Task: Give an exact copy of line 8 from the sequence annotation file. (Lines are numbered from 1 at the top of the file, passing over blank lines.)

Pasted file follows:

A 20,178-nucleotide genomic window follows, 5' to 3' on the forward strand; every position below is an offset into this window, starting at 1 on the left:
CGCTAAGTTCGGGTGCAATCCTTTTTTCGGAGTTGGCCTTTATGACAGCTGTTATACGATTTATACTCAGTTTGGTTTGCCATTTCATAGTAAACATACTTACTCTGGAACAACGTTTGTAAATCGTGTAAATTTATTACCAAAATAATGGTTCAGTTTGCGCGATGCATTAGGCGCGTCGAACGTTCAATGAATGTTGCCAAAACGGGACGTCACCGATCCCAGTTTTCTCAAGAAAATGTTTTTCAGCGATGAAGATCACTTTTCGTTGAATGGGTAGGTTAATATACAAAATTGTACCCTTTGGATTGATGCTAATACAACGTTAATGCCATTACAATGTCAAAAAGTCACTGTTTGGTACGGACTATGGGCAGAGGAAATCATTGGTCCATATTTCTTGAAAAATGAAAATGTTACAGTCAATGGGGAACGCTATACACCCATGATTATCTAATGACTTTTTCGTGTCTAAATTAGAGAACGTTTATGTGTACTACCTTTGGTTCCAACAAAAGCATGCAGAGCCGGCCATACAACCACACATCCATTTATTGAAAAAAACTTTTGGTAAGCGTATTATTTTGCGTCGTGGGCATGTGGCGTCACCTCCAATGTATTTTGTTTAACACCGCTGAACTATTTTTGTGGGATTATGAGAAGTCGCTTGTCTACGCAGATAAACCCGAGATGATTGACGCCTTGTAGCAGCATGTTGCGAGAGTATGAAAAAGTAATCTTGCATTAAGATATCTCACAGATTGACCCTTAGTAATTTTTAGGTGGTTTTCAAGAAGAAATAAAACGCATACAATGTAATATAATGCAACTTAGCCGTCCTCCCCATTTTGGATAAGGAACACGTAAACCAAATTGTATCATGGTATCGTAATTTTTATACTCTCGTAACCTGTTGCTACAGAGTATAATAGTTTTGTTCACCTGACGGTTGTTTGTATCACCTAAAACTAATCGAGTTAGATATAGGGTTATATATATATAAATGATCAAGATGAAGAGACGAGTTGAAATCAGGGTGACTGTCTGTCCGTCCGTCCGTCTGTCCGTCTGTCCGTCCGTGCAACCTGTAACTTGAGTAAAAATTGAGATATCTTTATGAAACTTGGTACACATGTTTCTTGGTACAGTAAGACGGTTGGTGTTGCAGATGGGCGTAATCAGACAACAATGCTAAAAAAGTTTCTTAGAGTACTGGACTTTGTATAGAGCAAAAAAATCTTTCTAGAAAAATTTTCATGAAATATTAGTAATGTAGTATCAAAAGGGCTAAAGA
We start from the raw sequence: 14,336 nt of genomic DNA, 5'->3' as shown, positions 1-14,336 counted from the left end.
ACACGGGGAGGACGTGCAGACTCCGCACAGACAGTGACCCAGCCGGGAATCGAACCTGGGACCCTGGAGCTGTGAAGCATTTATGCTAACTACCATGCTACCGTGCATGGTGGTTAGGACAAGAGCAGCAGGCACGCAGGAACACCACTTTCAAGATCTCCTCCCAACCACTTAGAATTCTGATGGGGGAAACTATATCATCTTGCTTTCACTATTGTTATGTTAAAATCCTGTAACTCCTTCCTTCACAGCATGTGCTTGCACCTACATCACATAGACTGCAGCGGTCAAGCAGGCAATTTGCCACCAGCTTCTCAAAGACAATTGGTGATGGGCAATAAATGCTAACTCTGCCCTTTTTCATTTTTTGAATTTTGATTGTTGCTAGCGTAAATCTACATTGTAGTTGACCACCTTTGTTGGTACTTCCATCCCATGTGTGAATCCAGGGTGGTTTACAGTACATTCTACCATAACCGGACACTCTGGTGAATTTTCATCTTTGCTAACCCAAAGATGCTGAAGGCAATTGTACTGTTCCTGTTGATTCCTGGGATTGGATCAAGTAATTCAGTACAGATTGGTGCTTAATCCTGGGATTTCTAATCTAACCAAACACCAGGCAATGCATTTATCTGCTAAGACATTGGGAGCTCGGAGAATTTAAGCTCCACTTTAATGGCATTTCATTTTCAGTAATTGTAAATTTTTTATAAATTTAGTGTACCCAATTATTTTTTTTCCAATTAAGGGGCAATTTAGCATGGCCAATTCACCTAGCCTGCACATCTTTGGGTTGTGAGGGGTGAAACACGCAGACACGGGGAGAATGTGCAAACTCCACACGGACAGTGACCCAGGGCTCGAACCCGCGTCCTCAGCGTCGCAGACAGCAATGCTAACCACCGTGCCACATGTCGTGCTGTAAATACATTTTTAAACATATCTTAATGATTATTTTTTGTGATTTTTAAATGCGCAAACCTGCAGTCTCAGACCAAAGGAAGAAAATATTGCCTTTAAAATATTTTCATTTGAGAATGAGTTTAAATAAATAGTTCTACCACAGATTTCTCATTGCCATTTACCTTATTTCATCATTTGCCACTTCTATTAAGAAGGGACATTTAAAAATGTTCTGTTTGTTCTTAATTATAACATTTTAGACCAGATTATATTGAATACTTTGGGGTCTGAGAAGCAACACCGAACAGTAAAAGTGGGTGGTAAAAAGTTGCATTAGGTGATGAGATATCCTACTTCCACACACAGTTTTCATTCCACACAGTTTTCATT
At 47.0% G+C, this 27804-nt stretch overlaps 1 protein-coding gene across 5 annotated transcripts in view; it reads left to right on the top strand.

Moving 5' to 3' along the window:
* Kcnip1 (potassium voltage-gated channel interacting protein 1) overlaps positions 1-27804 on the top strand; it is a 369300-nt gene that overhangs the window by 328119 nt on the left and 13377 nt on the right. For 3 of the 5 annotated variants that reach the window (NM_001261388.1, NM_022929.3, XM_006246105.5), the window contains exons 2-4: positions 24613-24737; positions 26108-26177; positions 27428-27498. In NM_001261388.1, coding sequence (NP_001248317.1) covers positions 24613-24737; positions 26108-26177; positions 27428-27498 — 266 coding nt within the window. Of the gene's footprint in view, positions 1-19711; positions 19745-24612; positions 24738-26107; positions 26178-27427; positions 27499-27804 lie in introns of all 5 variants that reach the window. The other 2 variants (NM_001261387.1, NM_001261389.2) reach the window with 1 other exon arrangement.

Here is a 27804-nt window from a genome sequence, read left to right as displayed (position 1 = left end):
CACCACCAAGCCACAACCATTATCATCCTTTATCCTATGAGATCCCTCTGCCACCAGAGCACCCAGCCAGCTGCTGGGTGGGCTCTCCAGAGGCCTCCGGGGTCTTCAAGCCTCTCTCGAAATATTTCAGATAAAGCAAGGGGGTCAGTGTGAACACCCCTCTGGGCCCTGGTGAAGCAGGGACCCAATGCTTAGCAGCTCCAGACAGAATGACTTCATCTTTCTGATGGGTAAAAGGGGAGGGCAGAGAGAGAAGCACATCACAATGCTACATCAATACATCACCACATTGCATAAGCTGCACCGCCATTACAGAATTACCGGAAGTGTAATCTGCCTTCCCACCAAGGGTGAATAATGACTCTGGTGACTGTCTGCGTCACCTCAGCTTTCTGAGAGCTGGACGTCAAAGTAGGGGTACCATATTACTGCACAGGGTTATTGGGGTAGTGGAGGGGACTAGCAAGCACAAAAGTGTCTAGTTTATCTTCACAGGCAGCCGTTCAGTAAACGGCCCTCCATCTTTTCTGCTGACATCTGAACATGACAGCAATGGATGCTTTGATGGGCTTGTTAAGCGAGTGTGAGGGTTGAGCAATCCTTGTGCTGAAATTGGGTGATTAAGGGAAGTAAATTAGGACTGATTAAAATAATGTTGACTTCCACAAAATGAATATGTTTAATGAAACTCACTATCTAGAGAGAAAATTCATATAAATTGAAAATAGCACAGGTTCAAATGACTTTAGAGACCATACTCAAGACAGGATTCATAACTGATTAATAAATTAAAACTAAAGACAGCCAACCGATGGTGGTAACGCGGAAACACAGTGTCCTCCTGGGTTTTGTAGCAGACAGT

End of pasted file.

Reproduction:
Here is a 27804-nt window from a genome sequence, read left to right as displayed (position 1 = left end):